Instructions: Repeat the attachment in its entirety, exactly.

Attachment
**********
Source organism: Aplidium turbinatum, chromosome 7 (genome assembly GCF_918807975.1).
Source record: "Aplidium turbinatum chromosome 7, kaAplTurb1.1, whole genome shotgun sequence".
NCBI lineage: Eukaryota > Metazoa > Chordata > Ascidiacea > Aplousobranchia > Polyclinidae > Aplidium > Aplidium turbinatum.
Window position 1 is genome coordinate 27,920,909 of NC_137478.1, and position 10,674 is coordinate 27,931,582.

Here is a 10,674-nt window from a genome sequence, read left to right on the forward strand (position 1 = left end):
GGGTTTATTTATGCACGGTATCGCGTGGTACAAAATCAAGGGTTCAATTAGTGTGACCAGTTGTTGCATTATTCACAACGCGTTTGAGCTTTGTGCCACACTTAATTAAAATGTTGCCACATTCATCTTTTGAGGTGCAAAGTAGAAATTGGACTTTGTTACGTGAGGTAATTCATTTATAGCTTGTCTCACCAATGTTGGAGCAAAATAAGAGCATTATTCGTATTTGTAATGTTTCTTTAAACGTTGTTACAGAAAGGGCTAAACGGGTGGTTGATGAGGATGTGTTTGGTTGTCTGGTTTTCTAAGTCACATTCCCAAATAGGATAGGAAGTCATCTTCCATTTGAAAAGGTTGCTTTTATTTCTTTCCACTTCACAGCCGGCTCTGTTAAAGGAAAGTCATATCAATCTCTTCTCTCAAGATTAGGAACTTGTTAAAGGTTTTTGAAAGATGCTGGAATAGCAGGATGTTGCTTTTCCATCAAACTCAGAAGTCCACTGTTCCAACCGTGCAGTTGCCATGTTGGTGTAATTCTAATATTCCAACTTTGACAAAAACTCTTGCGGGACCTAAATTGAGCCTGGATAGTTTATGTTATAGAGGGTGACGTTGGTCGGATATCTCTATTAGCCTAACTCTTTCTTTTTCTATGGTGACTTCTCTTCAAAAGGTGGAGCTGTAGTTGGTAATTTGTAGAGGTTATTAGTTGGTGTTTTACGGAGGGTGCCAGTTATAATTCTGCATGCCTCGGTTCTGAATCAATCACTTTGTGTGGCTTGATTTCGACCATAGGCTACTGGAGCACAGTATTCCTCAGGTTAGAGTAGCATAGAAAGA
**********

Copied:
Source organism: Aplidium turbinatum, chromosome 7 (genome assembly GCF_918807975.1).
Source record: "Aplidium turbinatum chromosome 7, kaAplTurb1.1, whole genome shotgun sequence".
NCBI lineage: Eukaryota > Metazoa > Chordata > Ascidiacea > Aplousobranchia > Polyclinidae > Aplidium > Aplidium turbinatum.
Window position 1 is genome coordinate 27,920,909 of NC_137478.1, and position 10,674 is coordinate 27,931,582.

Here is a 10,674-nt window from a genome sequence, read left to right on the forward strand (position 1 = left end):
GGGTTTATTTATGCACGGTATCGCGTGGTACAAAATCAAGGGTTCAATTAGTGTGACCAGTTGTTGCATTATTCACAACGCGTTTGAGCTTTGTGCCACACTTAATTAAAATGTTGCCACATTCATCTTTTGAGGTGCAAAGTAGAAATTGGACTTTGTTACGTGAGGTAATTCATTTATAGCTTGTCTCACCAATGTTGGAGCAAAATAAGAGCATTATTCGTATTTGTAATGTTTCTTTAAACGTTGTTACAGAAAGGGCTAAACGGGTGGTTGATGAGGATGTGTTTGGTTGTCTGGTTTTCTAAGTCACATTCCCAAATAGGATAGGAAGTCATCTTCCATTTGAAAAGGTTGCTTTTATTTCTTTCCACTTCACAGCCGGCTCTGTTAAAGGAAAGTCATATCAATCTCTTCTCTCAAGATTAGGAACTTGTTAAAGGTTTTTGAAAGATGCTGGAATAGCAGGATGTTGCTTTTCCATCAAACTCAGAAGTCCACTGTTCCAACCGTGCAGTTGCCATGTTGGTGTAATTCTAATATTCCAACTTTGACAAAAACTCTTGCGGGACCTAAATTGAGCCTGGATAGTTTATGTTATAGAGGGTGACGTTGGTCGGATATCTCTATTAGCCTAACTCTTTCTTTTTCTATGGTGACTTCTCTTCAAAAGGTGGAGCTGTAGTTGGTAATTTGTAGAGGTTATTAGTTGGTGTTTTACGGAGGGTGCCAGTTATAATTCTGCATGCCTCGGTTCTGAATCAATCACTTTGTGTGGCTTGATTTCGACCATAGGCTACTGGAGCACAGTATTCCTCAGGTTAGAGTAGCATAGAAAGA